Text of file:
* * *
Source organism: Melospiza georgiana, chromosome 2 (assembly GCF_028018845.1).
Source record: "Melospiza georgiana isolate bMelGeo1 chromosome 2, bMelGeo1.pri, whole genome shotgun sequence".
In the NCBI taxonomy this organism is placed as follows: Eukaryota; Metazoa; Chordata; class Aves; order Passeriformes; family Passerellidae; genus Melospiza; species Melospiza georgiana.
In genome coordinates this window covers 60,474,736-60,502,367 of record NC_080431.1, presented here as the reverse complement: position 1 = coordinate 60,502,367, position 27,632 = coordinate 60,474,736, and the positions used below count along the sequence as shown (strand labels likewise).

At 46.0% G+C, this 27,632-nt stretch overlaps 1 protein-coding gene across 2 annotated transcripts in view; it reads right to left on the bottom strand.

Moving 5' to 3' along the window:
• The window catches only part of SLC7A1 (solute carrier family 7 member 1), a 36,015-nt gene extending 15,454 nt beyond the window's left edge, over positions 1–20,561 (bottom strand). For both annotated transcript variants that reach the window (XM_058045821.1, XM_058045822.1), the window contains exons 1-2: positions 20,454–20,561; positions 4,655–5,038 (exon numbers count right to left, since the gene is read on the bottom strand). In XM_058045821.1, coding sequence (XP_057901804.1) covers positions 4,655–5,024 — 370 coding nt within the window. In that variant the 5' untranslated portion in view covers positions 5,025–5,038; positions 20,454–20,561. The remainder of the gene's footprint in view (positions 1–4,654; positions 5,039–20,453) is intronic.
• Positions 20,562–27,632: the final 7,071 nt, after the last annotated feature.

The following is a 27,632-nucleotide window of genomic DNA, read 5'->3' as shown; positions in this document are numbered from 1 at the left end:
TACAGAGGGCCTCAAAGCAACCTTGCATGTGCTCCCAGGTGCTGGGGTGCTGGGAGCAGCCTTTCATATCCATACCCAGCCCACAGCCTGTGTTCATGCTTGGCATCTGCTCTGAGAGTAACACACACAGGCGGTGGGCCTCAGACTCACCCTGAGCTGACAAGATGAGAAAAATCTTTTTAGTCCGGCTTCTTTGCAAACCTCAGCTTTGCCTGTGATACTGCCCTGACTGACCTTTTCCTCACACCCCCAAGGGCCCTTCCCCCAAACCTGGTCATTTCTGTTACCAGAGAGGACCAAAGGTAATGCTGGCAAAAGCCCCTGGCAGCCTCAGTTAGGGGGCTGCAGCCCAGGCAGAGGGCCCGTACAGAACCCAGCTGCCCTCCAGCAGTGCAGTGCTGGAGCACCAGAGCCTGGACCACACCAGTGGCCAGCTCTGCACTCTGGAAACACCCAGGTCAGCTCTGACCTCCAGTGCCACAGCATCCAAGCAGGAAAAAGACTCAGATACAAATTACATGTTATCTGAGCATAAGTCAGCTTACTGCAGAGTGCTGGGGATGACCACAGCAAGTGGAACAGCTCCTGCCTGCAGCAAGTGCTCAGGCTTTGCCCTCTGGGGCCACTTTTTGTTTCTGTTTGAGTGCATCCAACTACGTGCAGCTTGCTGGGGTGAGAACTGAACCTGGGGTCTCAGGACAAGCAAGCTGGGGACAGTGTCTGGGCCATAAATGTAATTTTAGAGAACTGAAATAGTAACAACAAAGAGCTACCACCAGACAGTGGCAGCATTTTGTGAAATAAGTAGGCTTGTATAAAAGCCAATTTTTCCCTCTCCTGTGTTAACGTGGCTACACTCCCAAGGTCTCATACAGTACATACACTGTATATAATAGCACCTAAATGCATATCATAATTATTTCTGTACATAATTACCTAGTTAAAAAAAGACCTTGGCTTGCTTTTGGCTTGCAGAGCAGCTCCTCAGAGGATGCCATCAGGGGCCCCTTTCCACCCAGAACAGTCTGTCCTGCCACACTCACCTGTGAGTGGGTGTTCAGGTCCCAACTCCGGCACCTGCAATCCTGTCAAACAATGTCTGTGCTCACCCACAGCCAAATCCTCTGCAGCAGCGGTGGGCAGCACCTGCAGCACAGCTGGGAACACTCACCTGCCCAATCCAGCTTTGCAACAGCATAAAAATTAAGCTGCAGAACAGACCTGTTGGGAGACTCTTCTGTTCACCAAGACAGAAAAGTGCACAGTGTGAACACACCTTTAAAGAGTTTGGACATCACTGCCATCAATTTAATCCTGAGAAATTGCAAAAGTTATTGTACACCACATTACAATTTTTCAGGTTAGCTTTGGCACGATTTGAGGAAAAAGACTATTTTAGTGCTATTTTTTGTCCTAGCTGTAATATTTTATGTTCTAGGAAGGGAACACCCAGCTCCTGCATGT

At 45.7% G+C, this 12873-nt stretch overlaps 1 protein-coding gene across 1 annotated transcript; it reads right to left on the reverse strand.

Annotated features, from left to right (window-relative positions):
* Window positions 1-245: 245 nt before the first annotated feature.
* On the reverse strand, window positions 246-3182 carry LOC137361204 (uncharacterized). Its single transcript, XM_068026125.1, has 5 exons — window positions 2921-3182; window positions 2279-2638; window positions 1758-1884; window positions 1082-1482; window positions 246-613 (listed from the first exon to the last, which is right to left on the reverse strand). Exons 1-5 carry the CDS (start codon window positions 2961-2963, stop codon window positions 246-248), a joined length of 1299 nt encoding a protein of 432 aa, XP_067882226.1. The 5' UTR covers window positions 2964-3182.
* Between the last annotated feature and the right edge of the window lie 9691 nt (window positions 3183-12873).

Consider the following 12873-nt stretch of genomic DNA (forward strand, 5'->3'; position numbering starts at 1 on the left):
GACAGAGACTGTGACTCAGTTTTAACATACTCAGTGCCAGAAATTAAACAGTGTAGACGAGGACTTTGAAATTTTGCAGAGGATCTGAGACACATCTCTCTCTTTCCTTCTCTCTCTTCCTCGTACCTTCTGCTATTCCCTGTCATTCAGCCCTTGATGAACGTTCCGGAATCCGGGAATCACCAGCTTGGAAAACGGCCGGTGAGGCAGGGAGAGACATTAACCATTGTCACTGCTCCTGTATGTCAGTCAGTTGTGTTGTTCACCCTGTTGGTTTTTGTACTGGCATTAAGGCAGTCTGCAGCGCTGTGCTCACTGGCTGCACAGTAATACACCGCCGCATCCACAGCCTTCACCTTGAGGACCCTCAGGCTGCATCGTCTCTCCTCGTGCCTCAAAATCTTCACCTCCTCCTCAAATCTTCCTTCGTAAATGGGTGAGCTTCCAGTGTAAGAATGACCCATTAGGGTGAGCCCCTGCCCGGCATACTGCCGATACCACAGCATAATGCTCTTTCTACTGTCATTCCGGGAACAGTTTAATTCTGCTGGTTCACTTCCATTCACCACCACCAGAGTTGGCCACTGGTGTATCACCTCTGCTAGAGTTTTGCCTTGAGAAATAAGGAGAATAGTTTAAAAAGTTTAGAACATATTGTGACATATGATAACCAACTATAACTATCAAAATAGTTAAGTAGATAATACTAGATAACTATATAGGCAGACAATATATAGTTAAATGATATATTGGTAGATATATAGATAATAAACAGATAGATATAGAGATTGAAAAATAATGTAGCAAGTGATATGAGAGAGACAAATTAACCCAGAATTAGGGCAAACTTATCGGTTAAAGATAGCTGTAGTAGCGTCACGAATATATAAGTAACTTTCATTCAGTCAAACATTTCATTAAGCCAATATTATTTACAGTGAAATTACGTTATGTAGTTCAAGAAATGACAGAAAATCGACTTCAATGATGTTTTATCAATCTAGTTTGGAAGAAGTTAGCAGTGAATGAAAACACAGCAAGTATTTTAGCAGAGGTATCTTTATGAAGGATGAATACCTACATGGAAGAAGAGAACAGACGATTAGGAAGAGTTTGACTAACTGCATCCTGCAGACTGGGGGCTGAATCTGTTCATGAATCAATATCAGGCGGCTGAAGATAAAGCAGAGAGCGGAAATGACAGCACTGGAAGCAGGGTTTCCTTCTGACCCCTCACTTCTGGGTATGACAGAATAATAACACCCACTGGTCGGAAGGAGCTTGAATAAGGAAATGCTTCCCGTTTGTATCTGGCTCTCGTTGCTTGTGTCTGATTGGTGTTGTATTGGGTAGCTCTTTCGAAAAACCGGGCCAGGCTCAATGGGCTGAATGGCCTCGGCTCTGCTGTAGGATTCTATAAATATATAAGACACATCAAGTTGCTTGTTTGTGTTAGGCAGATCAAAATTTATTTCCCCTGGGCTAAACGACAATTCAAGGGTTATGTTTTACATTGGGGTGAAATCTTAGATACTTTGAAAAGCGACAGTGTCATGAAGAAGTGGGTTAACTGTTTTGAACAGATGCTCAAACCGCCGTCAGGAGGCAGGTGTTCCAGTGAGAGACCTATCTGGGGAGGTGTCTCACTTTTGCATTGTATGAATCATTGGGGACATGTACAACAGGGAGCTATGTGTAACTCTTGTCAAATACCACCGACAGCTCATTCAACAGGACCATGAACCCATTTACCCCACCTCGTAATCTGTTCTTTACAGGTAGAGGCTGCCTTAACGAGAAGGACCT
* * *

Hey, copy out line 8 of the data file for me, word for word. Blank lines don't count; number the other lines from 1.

• Positions 20,562–27,632: the final 7,071 nt, after the last annotated feature.